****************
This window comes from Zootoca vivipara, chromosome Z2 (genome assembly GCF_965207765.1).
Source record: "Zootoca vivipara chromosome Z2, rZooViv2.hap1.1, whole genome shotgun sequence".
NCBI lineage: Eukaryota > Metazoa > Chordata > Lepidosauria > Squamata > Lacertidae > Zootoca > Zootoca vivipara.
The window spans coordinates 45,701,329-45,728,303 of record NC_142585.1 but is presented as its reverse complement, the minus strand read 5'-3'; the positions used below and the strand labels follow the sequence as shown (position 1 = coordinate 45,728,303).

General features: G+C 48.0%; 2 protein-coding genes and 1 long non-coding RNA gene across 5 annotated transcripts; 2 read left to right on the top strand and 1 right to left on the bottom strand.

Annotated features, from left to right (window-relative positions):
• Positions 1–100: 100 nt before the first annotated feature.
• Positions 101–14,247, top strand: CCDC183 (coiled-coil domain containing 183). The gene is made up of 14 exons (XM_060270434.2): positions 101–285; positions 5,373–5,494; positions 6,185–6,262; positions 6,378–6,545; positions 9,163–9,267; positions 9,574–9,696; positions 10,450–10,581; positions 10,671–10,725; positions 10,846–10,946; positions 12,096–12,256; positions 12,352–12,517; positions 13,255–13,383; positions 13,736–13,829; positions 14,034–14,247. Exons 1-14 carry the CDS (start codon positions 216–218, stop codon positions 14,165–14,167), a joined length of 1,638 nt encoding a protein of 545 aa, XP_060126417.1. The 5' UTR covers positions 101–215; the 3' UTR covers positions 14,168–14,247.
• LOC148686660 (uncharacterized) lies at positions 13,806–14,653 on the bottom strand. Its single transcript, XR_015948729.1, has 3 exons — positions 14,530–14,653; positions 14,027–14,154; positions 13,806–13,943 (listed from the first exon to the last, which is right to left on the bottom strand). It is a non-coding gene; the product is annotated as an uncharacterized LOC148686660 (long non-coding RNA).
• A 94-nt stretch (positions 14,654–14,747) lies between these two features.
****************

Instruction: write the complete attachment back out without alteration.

This window comes from Zootoca vivipara, chromosome Z2 (genome assembly GCF_965207765.1).
Source record: "Zootoca vivipara chromosome Z2, rZooViv2.hap1.1, whole genome shotgun sequence".
NCBI lineage: Eukaryota > Metazoa > Chordata > Lepidosauria > Squamata > Lacertidae > Zootoca > Zootoca vivipara.
The window spans coordinates 45,701,329-45,728,303 of record NC_142585.1 but is presented as its reverse complement, the minus strand read 5'-3'; the positions used below and the strand labels follow the sequence as shown (position 1 = coordinate 45,728,303).

General features: G+C 48.0%; 2 protein-coding genes and 1 long non-coding RNA gene across 5 annotated transcripts; 2 read left to right on the top strand and 1 right to left on the bottom strand.

Annotated features, from left to right (window-relative positions):
• Positions 1–100: 100 nt before the first annotated feature.
• Positions 101–14,247, top strand: CCDC183 (coiled-coil domain containing 183). The gene is made up of 14 exons (XM_060270434.2): positions 101–285; positions 5,373–5,494; positions 6,185–6,262; positions 6,378–6,545; positions 9,163–9,267; positions 9,574–9,696; positions 10,450–10,581; positions 10,671–10,725; positions 10,846–10,946; positions 12,096–12,256; positions 12,352–12,517; positions 13,255–13,383; positions 13,736–13,829; positions 14,034–14,247. Exons 1-14 carry the CDS (start codon positions 216–218, stop codon positions 14,165–14,167), a joined length of 1,638 nt encoding a protein of 545 aa, XP_060126417.1. The 5' UTR covers positions 101–215; the 3' UTR covers positions 14,168–14,247.
• LOC148686660 (uncharacterized) lies at positions 13,806–14,653 on the bottom strand. Its single transcript, XR_015948729.1, has 3 exons — positions 14,530–14,653; positions 14,027–14,154; positions 13,806–13,943 (listed from the first exon to the last, which is right to left on the bottom strand). It is a non-coding gene; the product is annotated as an uncharacterized LOC148686660 (long non-coding RNA).
• A 94-nt stretch (positions 14,654–14,747) lies between these two features.